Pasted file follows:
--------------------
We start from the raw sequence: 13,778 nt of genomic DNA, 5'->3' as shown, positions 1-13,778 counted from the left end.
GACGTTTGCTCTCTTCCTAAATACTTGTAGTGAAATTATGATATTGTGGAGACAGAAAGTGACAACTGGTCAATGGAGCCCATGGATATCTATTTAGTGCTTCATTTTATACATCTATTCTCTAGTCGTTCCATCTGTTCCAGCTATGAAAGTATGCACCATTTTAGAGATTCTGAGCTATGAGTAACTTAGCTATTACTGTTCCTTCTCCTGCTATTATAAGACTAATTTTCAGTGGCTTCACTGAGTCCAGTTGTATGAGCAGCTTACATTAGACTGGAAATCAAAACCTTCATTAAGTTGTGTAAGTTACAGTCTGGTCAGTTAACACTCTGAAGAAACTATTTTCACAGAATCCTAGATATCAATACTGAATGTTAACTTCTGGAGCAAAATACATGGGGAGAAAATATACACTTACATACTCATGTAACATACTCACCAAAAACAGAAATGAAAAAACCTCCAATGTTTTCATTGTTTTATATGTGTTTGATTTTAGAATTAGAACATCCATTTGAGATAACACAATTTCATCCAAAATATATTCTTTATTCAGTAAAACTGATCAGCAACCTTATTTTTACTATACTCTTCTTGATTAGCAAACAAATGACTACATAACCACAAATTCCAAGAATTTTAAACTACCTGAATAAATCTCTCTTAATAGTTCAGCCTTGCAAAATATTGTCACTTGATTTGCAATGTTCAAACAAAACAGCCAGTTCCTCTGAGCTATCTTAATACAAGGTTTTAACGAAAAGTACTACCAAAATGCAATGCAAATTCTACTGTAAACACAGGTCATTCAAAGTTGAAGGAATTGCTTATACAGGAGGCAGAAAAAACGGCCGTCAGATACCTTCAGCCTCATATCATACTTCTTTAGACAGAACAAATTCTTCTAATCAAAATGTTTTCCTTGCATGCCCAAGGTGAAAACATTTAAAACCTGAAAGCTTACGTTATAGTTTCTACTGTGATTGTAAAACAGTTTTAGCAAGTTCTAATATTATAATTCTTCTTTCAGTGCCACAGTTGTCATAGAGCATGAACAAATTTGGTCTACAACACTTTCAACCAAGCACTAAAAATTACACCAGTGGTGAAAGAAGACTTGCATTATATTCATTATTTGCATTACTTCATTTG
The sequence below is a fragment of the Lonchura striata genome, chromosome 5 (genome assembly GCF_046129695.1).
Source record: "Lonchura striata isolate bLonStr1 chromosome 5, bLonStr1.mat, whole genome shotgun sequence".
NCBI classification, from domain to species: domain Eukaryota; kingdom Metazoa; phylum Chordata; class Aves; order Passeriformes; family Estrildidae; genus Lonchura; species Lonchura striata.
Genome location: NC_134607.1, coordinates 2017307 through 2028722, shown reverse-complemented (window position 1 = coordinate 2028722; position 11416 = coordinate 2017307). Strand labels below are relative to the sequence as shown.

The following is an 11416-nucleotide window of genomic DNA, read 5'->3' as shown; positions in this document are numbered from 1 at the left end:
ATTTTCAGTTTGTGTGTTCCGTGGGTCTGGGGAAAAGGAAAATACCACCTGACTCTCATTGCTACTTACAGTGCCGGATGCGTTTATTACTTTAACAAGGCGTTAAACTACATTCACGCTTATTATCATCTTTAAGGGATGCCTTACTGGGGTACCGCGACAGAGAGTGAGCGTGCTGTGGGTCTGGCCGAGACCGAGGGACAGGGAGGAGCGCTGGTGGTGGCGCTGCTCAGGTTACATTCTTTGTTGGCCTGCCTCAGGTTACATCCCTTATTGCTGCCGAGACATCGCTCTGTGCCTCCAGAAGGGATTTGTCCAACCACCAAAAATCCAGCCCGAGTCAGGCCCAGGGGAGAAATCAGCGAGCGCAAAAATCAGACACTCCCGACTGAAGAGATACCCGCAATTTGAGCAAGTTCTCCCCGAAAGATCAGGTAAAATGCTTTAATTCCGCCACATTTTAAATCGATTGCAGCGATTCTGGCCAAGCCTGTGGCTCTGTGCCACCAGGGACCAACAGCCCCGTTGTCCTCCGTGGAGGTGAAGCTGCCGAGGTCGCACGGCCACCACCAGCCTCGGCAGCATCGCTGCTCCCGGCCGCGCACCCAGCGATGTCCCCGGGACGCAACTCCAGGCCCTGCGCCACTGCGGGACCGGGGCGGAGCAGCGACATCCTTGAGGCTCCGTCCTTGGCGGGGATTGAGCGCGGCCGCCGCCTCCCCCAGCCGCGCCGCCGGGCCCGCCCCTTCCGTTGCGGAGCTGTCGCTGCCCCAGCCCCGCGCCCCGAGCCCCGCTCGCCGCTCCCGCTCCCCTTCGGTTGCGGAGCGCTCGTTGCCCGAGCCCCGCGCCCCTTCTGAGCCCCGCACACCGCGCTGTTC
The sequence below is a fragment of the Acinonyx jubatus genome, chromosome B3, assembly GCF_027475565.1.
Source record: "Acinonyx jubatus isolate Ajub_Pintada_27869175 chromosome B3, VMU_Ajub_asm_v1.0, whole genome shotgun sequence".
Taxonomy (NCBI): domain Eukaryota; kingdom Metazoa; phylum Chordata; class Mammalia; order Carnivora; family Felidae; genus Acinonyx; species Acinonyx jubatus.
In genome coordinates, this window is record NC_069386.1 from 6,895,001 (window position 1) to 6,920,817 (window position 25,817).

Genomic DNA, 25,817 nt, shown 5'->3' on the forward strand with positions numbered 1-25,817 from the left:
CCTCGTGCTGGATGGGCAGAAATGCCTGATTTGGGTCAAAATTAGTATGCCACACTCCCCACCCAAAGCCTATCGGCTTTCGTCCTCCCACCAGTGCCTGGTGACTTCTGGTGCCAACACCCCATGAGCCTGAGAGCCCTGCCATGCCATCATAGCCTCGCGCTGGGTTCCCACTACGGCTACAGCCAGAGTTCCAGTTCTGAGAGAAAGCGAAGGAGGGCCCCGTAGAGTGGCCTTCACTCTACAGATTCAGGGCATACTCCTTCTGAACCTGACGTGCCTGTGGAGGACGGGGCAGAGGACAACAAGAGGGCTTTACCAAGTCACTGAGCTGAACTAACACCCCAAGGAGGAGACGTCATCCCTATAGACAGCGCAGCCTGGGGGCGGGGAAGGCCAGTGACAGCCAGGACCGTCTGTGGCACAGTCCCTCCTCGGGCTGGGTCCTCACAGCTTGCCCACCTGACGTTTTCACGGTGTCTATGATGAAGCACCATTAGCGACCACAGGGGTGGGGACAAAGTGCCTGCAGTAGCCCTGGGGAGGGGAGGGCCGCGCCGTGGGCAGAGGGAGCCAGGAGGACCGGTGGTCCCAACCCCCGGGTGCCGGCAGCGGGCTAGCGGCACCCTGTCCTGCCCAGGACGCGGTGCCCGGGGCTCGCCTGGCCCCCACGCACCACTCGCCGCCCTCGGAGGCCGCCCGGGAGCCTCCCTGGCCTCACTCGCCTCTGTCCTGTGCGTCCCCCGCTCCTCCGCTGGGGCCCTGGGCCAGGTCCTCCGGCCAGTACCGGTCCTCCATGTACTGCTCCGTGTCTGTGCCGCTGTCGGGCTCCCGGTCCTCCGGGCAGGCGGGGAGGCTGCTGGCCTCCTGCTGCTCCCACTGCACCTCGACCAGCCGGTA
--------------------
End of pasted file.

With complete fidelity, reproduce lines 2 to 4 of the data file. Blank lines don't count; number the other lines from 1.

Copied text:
GACGTTTGCTCTCTTCCTAAATACTTGTAGTGAAATTATGATATTGTGGAGACAGAAAGTGACAACTGGTCAATGGAGCCCATGGATATCTATTTAGTGCTTCATTTTATACATCTATTCTCTAGTCGTTCCATCTGTTCCAGCTATGAAAGTATGCACCATTTTAGAGATTCTGAGCTATGAGTAACTTAGCTATTACTGTTCCTTCTCCTGCTATTATAAGACTAATTTTCAGTGGCTTCACTGAGTCCAGTTGTATGAGCAGCTTACATTAGACTGGAAATCAAAACCTTCATTAAGTTGTGTAAGTTACAGTCTGGTCAGTTAACACTCTGAAGAAACTATTTTCACAGAATCCTAGATATCAATACTGAATGTTAACTTCTGGAGCAAAATACATGGGGAGAAAATATACACTTACATACTCATGTAACATACTCACCAAAAACAGAAATGAAAAAACCTCCAATGTTTTCATTGTTTTATATGTGTTTGATTTTAGAATTAGAACATCCATTTGAGATAACACAATTTCATCCAAAATATATTCTTTATTCAGTAAAACTGATCAGCAACCTTATTTTTACTATACTCTTCTTGATTAGCAAACAAATGACTACATAACCACAAATTCCAAGAATTTTAAACTACCTGAATAAATCTCTCTTAATAGTTCAGCCTTGCAAAATATTGTCACTTGATTTGCAATGTTCAAACAAAACAGCCAGTTCCTCTGAGCTATCTTAATACAAGGTTTTAACGAAAAGTACTACCAAAATGCAATGCAAATTCTACTGTAAACACAGGTCATTCAAAGTTGAAGGAATTGCTTATACAGGAGGCAGAAAAAACGGCCGTCAGATACCTTCAGCCTCATATCATACTTCTTTAGACAGAACAAATTCTTCTAATCAAAATGTTTTCCTTGCATGCCCAAGGTGAAAACATTTAAAACCTGAAAGCTTACGTTATAGTTTCTACTGTGATTGTAAAACAGTTTTAGCAAGTTCTAATATTATAATTCTTCTTTCAGTGCCACAGTTGTCATAGAGCATGAACAAATTTGGTCTACAACACTTTCAACCAAGCACTAAAAATTACACCAGTGGTGAAAGAAGACTTGCATTATATTCATTATTTGCATTACTTCATTTG
The sequence below is a fragment of the Lonchura striata genome, chromosome 5 (genome assembly GCF_046129695.1).
Source record: "Lonchura striata isolate bLonStr1 chromosome 5, bLonStr1.mat, whole genome shotgun sequence".